Expectations were soaring for the 11th edition of SulaFest, and after a massive weekend on February 3rd and 4th we can safely say that they more than just met. From the impeccable organisation and clockwork management to stellar programs and curiously fascinating music, this two-day festival bumped up a brand surrounding wine and turned it into an experience in itself.
Transportation and accommodation for guests were managed admirably to say the least, and helping hands at the venue weren’t just reserved for those who asked for it. The stalls sprawled across the venue were rivaled in their diversity only by the affordability of their products. Food was abundant, alcohol was generous and the wine was showcased in all its fancy.
Coming down to the music side of this festival, the lineup itself looked completely foreign, to the extent that we had to do our fair share of homework on these artists. This was totally worth it though, since the experience of listening to a melting pot of cultures across the world made this weekend stand out amongst all the music festivals we’ve ever witnessed.
Day one began with French-Indian DJ from Paris, Kiwistar, who specializes in Electro Swing. While playing to a relatively smaller audience, he expertly showcased his talents and influences like French Touch Dubstep and Electro DNB.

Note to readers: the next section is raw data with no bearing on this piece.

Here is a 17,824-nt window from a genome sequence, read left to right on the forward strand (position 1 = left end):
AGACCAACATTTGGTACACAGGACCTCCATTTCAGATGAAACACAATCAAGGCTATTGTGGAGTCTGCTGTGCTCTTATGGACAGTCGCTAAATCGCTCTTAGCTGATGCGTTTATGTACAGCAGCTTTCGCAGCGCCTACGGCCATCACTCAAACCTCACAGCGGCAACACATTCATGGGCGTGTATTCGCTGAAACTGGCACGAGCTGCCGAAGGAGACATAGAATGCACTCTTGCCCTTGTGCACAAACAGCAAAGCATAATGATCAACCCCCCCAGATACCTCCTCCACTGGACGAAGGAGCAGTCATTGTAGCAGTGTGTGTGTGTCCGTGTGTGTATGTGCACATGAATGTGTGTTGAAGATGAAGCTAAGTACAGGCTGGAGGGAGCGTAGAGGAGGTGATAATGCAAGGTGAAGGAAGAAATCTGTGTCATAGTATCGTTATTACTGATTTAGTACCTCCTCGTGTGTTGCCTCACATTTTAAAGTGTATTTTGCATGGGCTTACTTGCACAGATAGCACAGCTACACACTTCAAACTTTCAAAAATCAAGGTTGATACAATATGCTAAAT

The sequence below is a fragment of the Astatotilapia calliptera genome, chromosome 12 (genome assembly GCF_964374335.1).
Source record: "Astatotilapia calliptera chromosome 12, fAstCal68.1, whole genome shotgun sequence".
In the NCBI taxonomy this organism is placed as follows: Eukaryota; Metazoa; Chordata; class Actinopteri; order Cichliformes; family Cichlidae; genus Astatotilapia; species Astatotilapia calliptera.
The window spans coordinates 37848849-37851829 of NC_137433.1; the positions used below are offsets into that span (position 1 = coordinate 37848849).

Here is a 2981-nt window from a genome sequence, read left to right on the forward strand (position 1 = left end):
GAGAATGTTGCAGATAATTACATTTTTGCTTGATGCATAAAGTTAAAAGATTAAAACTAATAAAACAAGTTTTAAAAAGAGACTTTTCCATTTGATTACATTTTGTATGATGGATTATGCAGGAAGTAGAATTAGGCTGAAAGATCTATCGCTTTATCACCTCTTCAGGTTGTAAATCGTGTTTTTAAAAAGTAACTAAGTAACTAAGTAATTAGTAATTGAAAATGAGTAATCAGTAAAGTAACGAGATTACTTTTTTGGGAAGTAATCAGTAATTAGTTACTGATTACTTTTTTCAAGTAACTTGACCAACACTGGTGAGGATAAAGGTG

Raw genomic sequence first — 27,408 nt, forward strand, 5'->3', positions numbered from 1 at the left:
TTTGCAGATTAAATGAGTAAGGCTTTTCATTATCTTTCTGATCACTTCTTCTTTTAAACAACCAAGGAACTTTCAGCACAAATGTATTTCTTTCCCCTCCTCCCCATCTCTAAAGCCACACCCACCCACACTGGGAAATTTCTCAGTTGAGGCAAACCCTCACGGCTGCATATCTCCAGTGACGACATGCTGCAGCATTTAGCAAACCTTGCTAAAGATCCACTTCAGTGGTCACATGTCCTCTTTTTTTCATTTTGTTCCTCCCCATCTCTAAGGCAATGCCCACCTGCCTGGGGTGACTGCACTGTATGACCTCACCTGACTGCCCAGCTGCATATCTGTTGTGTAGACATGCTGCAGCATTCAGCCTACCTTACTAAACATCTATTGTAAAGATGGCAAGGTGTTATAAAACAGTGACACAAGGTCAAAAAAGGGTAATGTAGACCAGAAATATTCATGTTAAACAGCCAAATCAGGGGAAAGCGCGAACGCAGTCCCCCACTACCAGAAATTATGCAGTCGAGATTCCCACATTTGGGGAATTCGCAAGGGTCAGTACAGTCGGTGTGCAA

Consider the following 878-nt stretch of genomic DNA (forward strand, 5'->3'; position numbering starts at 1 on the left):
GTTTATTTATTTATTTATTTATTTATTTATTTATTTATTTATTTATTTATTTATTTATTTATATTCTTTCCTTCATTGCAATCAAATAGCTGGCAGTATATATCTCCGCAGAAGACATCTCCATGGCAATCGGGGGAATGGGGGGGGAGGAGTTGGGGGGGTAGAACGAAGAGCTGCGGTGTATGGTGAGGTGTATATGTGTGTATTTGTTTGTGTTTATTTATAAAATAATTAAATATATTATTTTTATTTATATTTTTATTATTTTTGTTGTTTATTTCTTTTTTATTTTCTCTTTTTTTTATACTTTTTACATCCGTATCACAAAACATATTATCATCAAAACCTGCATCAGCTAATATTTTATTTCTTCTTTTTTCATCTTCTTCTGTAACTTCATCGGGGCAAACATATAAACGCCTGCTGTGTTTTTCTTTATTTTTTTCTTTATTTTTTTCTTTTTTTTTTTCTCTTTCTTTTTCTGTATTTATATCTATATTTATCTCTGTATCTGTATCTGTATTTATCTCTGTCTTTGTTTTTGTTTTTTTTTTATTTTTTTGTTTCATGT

Following up was Pune based “fresh freak psycho punk” project Run Pussy Run. We’ve always disliked putting artists in a box by defining their genre, but fortunately it’s pretty much impossible with this band. From pop, hip hop and RnB vibes to smooth odd times and expert harmonies, their set was definitely a crowd puller.
GRAIN came in next with a set that took us on a winding journey through indian electronica, dubstep and drum n bass. This Delhi-based project was founded by Gaurav Raina from The Midival Punditz, which might explain the expertise behind their A grade set.
A refreshing shift into world music was brought in by Gypsy Hill, a group that creates some of the most vibrant Mediterranean music around. A brainchild of DJ Kobayashi and Herbert Newbert, their set was a graphic blend of Balkan brass, ska, swing and surf rock, masterfully combining traditional elements with modern music styles.
Arguably the highlight of the day was the one and only Parov Stelar. The Austrian musician hailed as the pioneer of Electro Swing brought his band down for a brilliant set across jazz, house, electro and pop.
Bringing the night to an end were Crystal Fighters, the English-Spanish electronic folk band from the UK. In what could only be described as progressive dance music, the folk elements of their music were tastefully blended into the funky and bass driven fanfare that had even the security jiving in their spots.
Across the venue on the second stage were a host of DJs and EDM extraordinaires, from Leon and 8 Bit Cultprit, to Berny, Stephano Richetta and Bondi Live. The only regret we had was the lack of an audience around this scene, since the talent here was nothing short of awe-inspiring.
Day 2 for SulaFest 2018 saw a much larger crowd including locals, and the energy around the Amphi Stage didn’t take long to build up and pour over. The line-up was even more diverse than the previous day’s, which is genuinely saying something at this fest.